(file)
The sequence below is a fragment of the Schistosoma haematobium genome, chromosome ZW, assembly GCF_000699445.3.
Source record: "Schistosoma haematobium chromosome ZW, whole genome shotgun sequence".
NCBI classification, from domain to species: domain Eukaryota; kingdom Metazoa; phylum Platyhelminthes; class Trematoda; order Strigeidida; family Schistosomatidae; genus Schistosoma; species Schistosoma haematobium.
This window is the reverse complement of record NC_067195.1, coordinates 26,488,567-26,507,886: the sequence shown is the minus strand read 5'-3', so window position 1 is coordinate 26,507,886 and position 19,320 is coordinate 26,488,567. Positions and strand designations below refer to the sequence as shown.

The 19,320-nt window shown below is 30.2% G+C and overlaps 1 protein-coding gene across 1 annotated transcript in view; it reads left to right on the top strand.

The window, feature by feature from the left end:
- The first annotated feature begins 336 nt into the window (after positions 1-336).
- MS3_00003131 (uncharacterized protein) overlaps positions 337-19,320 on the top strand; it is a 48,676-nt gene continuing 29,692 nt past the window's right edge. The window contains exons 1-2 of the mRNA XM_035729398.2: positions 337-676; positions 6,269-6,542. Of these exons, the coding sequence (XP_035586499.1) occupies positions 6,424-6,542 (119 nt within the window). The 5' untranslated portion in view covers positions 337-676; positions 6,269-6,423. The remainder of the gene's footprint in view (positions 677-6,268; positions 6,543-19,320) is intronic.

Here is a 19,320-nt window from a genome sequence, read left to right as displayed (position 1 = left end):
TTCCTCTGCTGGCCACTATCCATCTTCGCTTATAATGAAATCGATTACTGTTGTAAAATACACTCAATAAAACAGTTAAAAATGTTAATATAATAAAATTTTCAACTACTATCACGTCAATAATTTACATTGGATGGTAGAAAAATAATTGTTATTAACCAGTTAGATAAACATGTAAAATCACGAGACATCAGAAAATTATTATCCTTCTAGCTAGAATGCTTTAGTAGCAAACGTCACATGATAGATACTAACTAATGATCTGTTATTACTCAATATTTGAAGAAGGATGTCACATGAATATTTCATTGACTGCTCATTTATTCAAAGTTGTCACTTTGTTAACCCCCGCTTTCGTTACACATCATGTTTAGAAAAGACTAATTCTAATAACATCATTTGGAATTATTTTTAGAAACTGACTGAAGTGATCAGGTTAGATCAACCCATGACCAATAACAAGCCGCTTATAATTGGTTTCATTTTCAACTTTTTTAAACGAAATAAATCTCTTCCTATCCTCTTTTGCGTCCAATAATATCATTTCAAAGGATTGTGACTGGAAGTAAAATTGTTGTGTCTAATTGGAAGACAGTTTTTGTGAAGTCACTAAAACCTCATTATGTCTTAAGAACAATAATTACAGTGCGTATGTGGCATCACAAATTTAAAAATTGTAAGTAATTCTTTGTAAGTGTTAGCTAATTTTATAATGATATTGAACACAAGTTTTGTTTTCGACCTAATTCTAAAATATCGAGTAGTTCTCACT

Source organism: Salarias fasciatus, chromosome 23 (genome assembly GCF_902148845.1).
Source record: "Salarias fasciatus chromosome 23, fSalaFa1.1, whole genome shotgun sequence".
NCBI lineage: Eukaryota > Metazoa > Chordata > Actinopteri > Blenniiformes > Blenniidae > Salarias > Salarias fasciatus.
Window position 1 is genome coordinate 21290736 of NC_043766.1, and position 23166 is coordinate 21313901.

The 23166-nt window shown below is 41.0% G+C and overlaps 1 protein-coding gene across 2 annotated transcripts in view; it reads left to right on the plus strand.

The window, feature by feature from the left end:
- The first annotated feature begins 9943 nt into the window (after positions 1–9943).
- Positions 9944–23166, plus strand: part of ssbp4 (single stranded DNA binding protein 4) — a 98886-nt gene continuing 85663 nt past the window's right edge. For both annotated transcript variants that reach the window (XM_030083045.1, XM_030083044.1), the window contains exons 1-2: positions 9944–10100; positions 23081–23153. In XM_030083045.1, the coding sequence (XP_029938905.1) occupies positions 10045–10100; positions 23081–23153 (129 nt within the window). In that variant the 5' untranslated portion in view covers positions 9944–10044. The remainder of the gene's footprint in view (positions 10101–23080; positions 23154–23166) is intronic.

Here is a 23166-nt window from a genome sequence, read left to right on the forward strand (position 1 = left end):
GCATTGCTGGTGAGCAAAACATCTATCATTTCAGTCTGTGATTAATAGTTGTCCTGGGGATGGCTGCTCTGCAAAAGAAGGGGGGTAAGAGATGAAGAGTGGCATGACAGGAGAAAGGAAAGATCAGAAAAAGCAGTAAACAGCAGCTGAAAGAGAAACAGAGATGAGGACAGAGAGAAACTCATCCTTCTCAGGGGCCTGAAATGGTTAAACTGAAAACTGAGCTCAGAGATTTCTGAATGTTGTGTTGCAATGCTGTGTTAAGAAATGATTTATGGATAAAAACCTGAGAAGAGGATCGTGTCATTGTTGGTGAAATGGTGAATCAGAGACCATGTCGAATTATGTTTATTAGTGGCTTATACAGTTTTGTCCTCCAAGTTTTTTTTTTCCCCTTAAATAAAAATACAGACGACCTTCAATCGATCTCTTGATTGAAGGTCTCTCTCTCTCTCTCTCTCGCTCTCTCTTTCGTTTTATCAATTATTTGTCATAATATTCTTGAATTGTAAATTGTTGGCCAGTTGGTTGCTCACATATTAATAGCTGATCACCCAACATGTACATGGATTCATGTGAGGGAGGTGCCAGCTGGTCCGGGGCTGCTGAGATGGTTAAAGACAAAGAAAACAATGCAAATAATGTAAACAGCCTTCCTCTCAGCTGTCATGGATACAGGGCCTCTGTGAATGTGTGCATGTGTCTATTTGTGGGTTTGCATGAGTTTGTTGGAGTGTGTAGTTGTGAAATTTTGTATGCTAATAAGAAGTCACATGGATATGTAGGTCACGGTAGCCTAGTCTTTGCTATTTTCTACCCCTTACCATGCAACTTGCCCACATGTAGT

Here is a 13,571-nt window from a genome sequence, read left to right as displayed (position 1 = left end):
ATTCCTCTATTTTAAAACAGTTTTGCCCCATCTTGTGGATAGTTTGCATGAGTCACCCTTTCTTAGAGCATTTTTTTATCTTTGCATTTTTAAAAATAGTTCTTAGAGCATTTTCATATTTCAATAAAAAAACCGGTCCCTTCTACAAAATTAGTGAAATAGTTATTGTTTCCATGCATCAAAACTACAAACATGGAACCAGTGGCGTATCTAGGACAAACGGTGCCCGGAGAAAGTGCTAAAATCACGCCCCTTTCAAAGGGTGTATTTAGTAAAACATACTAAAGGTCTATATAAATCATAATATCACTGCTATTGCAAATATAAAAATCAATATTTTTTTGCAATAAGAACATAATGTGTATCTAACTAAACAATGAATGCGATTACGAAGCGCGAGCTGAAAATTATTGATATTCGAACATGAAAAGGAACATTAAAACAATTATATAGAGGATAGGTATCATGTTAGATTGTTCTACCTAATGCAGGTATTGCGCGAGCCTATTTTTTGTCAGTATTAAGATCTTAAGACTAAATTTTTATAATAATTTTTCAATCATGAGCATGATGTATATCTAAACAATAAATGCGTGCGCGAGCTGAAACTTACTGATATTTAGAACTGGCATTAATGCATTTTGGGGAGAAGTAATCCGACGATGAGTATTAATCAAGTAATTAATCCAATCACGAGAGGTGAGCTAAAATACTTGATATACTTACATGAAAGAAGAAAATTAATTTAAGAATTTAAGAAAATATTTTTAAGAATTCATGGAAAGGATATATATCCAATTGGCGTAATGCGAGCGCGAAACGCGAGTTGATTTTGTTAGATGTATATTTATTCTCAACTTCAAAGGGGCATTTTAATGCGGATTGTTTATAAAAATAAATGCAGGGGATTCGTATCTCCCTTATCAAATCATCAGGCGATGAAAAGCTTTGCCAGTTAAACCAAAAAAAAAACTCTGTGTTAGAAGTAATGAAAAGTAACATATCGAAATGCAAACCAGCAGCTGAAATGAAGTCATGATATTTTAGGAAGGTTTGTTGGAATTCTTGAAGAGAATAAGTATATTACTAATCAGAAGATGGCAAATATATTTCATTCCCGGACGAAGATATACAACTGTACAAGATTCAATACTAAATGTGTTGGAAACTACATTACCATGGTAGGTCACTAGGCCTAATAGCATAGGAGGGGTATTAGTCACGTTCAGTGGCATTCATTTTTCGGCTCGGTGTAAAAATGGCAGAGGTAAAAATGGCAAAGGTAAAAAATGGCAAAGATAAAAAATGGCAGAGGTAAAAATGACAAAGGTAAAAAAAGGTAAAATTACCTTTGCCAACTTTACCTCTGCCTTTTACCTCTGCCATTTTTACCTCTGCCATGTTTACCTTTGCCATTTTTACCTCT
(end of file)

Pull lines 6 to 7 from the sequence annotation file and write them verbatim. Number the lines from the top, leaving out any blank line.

The window, feature by feature from the left end:
- The first annotated feature begins 336 nt into the window (after positions 1-336).